Like most of us, I have experienced news stories, letters, comments on the radio, and flags flying at half-mast to signify the Memorial Day and the memories of those that have past. For me it is a time of close reflection on life. I lost someone very close to me on Memorial Day 18 years ago, and as the day of remembrance passes I often think about her, and what she would be doing today? I wonder what she would be doing with her life.
A majority focus of Memorial Day is to ponder the thoughts of the people that died in the service of the United States of America. On this day we celebrate them as heroes and give silent, vocal, and written thanks for their sacrifice in defense of our way of life and our home. This weekend I spent a bit more time wondering just what they were fighting for, so I contacted a few friends that have served in our military, along with some in our public police force, and I asked them. I asked them to delve deeper than just Freedom and Country.
The discussions went quickly to family, friends, love, and our way of life. I listened to passionate affirmations of commitment to peace, way of life, God’s country, friends and family. I heard about how fortunate we are to live in a country where we have the best health care, best research, opportunity, homes, ability to travel and freedom of choice and worship. I was told that we live in the richest nation on earth with vast resources, and how as a nation we are also fighting for the lives and freedom of others. John told me “We fight for human rights and justice.”
As I listened to the strong feeling of love of country, our conversations turned to the many veterans that are home, suffering, and not receiving the full care that they need, the troubles inside the Veterans Administration and the many people that served and returned with Post Traumatic Stress Disorder as well as physical differences. There was a unanimous chorus that this was NOT what they were fighting for, and we shared feelings of disappointment and concern. I wonder how many cardboard signs are being displayed today that communicate “Homeless Vet”?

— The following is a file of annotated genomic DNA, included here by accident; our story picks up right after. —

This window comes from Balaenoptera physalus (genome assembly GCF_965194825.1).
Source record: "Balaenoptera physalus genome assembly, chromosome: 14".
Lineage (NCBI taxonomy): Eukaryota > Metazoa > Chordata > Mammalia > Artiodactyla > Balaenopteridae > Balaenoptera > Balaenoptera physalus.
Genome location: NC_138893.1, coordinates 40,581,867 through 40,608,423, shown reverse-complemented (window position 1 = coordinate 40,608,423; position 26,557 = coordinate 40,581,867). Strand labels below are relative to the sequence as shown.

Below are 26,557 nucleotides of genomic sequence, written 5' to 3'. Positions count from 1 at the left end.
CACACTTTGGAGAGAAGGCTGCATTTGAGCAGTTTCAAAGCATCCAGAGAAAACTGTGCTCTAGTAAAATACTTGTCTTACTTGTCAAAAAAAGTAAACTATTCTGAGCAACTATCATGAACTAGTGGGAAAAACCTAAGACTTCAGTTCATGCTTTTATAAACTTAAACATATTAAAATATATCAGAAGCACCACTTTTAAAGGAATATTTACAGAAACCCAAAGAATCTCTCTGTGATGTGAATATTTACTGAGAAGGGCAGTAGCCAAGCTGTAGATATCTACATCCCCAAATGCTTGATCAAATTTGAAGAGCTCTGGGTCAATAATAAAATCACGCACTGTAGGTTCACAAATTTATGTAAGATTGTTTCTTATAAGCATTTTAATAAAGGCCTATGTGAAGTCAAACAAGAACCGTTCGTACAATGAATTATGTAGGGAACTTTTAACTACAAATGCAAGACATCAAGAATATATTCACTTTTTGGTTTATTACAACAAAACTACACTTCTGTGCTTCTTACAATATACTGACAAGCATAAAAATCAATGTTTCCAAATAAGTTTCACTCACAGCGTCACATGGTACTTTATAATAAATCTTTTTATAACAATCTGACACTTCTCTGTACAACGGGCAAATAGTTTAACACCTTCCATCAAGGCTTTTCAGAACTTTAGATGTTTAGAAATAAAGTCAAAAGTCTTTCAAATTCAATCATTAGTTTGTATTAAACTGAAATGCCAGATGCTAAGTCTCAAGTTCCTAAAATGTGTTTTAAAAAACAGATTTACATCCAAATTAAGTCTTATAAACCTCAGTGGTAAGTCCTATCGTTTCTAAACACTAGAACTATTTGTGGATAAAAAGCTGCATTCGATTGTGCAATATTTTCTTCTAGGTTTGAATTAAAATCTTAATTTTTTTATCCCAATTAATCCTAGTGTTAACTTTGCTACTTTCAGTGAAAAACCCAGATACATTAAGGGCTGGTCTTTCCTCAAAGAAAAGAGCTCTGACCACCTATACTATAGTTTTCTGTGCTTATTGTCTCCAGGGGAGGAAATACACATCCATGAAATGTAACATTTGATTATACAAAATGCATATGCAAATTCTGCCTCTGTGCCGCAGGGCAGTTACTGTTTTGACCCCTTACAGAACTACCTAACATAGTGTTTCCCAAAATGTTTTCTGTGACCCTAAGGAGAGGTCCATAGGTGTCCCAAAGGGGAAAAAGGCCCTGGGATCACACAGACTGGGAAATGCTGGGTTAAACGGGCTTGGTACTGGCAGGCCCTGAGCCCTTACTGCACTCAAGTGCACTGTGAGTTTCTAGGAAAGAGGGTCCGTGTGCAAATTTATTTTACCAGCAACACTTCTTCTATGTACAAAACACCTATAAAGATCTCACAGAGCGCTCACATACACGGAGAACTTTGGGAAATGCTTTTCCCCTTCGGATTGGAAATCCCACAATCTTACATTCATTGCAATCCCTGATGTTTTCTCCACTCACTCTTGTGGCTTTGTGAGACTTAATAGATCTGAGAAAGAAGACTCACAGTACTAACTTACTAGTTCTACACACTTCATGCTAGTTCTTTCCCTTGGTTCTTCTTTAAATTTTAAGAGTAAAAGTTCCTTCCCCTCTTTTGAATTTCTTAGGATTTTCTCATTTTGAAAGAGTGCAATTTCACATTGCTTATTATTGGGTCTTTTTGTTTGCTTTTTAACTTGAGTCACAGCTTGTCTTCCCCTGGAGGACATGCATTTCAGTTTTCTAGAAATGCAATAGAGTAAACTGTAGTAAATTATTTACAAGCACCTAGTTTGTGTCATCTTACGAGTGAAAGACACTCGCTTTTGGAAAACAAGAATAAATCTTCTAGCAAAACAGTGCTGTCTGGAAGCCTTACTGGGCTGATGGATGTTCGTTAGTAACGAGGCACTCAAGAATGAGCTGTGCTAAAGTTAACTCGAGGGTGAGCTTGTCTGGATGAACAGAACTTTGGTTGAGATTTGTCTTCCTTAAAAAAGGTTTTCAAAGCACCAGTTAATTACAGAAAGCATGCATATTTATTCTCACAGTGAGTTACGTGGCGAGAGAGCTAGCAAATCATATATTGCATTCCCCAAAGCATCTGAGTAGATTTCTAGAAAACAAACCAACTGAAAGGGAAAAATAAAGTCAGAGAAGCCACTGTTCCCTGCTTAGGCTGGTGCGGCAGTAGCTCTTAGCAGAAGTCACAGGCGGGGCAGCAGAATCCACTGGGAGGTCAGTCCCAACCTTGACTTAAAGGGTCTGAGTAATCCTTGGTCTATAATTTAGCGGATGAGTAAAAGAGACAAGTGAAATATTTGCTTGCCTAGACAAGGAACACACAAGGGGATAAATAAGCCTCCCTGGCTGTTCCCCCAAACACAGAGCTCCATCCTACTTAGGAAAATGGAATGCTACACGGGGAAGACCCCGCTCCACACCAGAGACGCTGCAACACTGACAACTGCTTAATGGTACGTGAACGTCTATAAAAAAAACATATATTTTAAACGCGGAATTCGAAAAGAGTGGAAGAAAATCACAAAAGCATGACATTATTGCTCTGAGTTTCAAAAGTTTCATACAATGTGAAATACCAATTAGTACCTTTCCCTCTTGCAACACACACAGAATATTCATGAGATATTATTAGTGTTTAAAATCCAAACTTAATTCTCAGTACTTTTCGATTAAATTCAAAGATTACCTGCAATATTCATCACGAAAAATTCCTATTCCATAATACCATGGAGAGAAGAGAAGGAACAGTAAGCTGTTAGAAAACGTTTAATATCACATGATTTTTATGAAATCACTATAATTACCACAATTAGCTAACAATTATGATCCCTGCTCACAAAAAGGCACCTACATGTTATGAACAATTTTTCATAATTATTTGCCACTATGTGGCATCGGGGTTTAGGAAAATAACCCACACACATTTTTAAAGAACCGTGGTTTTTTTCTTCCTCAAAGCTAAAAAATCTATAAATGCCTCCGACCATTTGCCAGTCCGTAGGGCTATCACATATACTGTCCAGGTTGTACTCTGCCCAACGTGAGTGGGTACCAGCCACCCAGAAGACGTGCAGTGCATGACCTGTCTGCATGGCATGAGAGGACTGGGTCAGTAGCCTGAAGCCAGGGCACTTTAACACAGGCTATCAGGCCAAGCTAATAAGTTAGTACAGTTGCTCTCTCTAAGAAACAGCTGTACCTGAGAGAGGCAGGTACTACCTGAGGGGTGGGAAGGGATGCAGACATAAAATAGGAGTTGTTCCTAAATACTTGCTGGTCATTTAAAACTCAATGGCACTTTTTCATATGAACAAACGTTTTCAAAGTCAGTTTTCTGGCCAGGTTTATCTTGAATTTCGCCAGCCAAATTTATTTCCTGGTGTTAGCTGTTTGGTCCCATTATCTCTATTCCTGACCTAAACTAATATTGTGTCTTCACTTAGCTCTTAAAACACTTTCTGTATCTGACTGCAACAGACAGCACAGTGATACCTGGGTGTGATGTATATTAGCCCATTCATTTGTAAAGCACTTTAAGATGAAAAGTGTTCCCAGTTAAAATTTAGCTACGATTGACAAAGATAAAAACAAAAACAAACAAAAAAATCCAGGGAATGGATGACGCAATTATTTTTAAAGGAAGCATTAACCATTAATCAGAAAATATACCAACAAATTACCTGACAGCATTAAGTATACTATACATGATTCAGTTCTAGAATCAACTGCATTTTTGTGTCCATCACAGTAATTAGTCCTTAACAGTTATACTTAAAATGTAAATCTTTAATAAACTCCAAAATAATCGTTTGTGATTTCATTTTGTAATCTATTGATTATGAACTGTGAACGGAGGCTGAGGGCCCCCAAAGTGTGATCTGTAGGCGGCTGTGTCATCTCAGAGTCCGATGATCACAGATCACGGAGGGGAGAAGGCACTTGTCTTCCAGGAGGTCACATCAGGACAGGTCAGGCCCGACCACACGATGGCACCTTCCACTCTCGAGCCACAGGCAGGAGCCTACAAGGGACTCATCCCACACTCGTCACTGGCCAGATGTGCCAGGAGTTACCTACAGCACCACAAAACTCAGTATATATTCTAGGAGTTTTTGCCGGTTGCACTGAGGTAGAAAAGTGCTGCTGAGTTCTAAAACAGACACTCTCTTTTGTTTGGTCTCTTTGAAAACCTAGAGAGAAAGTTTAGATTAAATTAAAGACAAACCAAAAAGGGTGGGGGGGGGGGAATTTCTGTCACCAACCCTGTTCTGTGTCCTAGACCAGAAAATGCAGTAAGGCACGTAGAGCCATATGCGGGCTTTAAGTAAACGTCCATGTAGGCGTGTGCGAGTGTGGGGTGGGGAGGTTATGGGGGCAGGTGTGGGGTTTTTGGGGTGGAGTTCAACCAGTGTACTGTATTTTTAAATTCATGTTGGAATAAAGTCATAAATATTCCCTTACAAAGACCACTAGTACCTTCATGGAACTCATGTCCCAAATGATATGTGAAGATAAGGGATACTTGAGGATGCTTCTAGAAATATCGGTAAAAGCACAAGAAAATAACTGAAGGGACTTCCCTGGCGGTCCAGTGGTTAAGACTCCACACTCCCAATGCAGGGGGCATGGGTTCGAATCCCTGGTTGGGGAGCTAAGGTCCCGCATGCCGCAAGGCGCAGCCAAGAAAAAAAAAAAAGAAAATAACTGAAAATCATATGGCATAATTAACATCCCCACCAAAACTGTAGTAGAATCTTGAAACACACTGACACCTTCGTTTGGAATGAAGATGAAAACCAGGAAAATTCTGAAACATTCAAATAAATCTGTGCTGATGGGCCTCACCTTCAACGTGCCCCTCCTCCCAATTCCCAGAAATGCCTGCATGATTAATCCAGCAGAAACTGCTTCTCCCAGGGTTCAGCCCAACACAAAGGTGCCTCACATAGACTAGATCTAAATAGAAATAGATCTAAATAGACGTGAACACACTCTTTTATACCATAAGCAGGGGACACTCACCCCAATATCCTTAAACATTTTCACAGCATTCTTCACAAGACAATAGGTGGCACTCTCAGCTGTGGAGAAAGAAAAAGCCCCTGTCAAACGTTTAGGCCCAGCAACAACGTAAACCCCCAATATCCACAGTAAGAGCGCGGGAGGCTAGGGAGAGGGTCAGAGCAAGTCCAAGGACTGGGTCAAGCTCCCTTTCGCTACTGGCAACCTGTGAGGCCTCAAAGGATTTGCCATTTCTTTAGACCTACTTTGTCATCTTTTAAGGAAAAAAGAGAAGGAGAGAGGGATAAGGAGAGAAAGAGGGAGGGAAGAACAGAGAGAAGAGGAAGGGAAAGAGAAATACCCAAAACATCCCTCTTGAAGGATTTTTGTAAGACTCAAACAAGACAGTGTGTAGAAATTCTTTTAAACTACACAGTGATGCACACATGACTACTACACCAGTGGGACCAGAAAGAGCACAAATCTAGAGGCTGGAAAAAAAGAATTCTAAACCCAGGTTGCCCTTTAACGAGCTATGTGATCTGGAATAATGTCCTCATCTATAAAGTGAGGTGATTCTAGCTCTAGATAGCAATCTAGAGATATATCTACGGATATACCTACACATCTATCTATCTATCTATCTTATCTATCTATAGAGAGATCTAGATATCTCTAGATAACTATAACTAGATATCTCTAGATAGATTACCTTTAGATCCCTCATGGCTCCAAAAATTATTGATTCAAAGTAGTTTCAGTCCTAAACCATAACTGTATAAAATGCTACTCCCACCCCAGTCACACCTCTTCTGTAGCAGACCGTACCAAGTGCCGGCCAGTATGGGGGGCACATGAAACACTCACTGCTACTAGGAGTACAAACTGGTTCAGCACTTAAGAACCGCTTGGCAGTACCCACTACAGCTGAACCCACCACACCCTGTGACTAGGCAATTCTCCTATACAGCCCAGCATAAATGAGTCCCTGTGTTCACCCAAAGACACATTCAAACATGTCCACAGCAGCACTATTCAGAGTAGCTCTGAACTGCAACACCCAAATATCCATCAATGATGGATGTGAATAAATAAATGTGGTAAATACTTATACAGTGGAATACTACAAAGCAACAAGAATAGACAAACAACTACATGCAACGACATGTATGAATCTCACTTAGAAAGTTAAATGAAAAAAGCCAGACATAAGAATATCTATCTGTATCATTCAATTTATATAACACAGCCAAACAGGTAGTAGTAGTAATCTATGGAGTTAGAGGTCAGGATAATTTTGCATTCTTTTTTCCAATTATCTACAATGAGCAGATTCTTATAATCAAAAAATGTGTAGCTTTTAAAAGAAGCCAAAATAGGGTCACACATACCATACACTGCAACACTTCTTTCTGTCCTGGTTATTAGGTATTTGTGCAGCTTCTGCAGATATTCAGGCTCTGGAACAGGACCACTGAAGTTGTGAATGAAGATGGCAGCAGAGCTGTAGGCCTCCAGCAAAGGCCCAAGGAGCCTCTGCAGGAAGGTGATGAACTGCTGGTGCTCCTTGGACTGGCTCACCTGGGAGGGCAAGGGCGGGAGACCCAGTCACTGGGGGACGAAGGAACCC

While the challenges of service veterans is documented, I believe that the issue is generally reflective of our society and how we treat those that have endured challenging times and not fared as well as our greater population. We have a plethora of great organizations and people reaching out to help people facing challenges, yet many of those with the greatest challenges, and the most difficult time standing on their own, do not get the support that they need. My question is why?
Put the strength of the US domestic economy in context. Its per capita income is more than eight times higher than China’s. It is the world’s largest exporter of goods and services. It’s the largest exporter of food. America is blessed with an entrepreneurial culture that celebrates not what has been accomplished, but what’s next. It has deep and efficient capital markets, the lifeblood of a dynamic economy, and no country has greater capacity for technological innovation than the United States. That’s a crucial source of future strength. Yet we have hundreds of thousands of people, and families living without homes, vulnerable, inaccessible basic healthcare, and with little or no security.
To understand what this means here in our local community, let’s break this down. Tonight there will be more than 9,000 people that are homeless in King County. Over 3,000 of these people are living with the added challenge of one or more disabilities. Over 3,500 will be living outside. Most do not have adequate access to much needed healthcare. These are people, part of our community, and contributing members of our society. They are our brothers, sisters, parents and children. Some of them are veterans, many are not, and all of them deserve a safe place to sleep, basic nutrition and healthcare.